In 1961, Mabel came to stay with her sister in Tacoma for a year.  Looking at it now I think it was to recover from Wyatt's death (he died in March 1961).  At any rate, my sister saw her several times during that year.  I always enjoyed being with Mabel.  She was fun! I remember her playing dress up with us, for instance.

     Mabel was always interested in the family history.  When President Kennedy was assassinated she sent an article to the local paper about her grandfather's experience being on guard in Washington when Lincoln was assassinated.  She lived for a time with her nephew, Jack (my Dad) and they spent time finding the houses that her Grandfather had lived in. She told him much about the family and gave him some family heirlooms.  Unfortunately, in the early 70's her house burned down and she lost many other family photos and mementos.  So, that is Aunt Mabel.  I am beholden to her for her love of the family and its history and passing it on to me.

Saturday, August 22, 2015

52 Ancestors Year 2 #35: Randal McDonald, Civil War Soldier

     My stepfather, Arthur  "Mac" McDonald, was a major Civil War buff.  He read widely about the war, visited the major battlefields when he retired, watched Kens Burns' Civil War series, etc.  But he had no knowledge of anyone in his family ever being in the Civil War.  Unfortunately, I didn't try to research his family tree until after he died.  When I did I discovered that his Great Grandfather, Randal McDonald, did indeed fight in the Civil War! I so regret not discovering that while he was alive because he would have been so thrilled!

     Randal McDonald was born in Dec 1829 in Potsdam, St. Lawrence, New York to Jacob Guy McDonald and Betsy Otis.  Betsy's father, Joshua Otis, fought in both the Revolutionary War and the War of 1812 from Vermont (Mac would've loved that, too!). In the 1850 Census we find Randal in Oswego, New York where he met and married Elizabeth Smith.  They moved to Croghan, Lewis, New York where they had three children, Arland, Francis and Ella by 1861.

     On 24 Jul 1863, Randal enlisted in the Union Army at Carthage, New York.  He was a private in the 20th NY Cavalry. They saw battle in Virginia and North Carolina and were in the Appomatox campaign. His muster roll abstract notes that he was also referred  to as Randall McDaniels.  Interestingly, his father is called McDaniels in the 1830 and 1840 Censuses as well.  He was discharged on 31 Jul 1865.  He is described as "blue eyes, light hair, light complexion, 5 ft. 8 in. tall."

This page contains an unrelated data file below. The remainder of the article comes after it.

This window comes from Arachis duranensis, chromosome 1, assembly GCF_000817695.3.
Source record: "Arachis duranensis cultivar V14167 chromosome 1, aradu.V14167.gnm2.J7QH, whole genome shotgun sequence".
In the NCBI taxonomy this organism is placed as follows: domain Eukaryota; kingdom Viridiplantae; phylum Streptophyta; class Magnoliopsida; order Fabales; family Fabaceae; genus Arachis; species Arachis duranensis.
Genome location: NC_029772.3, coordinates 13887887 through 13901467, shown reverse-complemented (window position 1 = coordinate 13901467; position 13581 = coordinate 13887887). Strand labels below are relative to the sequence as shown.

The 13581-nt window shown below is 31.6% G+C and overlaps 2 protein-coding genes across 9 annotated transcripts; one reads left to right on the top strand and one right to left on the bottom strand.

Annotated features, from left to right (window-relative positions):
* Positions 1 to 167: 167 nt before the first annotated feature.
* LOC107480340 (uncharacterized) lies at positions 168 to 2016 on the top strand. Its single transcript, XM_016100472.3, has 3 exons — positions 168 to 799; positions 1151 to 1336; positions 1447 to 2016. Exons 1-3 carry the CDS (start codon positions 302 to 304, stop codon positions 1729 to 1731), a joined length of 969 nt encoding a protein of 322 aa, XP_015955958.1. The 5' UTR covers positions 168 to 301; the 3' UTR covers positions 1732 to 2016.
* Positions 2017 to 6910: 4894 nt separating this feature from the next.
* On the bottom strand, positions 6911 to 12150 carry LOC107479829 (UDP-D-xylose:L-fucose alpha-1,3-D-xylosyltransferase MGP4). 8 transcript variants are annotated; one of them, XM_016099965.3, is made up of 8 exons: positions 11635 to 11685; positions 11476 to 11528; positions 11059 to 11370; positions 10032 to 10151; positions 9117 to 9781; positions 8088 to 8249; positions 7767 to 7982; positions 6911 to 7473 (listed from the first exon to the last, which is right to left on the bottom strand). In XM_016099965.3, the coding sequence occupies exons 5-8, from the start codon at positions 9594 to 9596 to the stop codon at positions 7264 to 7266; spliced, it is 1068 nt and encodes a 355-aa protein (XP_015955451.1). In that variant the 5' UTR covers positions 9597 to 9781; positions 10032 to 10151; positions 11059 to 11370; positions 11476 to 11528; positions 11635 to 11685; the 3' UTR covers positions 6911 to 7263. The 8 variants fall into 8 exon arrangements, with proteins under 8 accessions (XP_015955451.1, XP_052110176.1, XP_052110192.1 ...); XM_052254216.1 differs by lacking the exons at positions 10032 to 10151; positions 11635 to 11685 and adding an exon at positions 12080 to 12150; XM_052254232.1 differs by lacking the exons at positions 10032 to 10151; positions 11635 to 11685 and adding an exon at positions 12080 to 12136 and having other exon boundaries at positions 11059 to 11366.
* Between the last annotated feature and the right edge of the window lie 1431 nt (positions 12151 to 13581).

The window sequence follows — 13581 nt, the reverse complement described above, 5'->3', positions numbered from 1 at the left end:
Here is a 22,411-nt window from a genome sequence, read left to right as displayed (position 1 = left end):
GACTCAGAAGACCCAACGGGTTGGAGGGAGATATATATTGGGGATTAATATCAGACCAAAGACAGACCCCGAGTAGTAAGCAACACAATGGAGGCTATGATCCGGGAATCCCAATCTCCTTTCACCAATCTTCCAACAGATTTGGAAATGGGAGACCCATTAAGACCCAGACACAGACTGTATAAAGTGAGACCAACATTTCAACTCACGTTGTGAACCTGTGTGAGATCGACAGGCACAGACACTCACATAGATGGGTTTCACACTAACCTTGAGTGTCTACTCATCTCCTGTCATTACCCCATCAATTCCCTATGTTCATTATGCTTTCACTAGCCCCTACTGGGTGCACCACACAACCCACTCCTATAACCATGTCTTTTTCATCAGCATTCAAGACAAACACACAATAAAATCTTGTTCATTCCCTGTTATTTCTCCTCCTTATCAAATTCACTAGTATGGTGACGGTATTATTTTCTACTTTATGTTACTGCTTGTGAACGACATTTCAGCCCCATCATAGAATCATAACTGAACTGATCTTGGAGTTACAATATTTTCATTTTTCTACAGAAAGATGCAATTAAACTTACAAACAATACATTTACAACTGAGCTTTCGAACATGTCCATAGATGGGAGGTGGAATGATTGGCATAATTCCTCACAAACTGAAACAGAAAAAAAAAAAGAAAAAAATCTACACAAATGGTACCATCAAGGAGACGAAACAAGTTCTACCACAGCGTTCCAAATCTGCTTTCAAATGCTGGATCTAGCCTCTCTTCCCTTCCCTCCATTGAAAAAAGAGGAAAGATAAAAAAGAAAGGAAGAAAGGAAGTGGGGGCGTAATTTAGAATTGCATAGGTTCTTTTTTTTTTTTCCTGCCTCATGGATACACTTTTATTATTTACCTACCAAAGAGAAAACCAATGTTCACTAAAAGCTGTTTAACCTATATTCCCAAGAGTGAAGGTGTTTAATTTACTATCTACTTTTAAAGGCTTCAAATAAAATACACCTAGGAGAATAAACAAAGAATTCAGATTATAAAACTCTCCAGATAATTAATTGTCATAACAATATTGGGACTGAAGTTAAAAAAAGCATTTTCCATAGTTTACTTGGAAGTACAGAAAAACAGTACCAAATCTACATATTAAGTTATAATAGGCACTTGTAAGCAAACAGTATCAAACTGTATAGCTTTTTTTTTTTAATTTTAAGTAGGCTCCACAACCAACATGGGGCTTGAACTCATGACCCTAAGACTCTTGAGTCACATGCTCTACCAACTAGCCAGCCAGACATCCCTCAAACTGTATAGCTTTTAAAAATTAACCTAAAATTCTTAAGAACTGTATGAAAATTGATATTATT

When he returned home, he and Elizabeth had one more child, Frederick, born 1868.  In 1870 he and Elizabeth are living in Harrisburg, Lewis County.  He is a farmer, value of Real Estate is $300, personal property is $350, neither he nor Elizabeth can read or write.  In 1880, they are back in Croghan.  He is now listed as a laborer but the "cannot read/write" columns are not ticked suggesting that he can do both. He is found in the 1890 Veterans Schedule as "Randall S. McDaniels" living in New Bremen, Lewis, New York.  It says he is a Private Co. A 20 NY Cav from 28 Jul 1863-11 Aug 1865, 2 years, 0 months, 8 days.  No disability but under remarks it says, "suffering from lung disease." He managed to live until the 1900 Census where we find him and Elizabeth in New Bremen, age 70 and married for 50 years.  He is listed as a Day Laborer. He and Elizabeth can both read and write and they own their own home free of mortgage.  He died sometime between this Census and the 1910 Census as I cannot find him in the 1910 Census. I found a possible gravestone for Elizabeth dated 1909.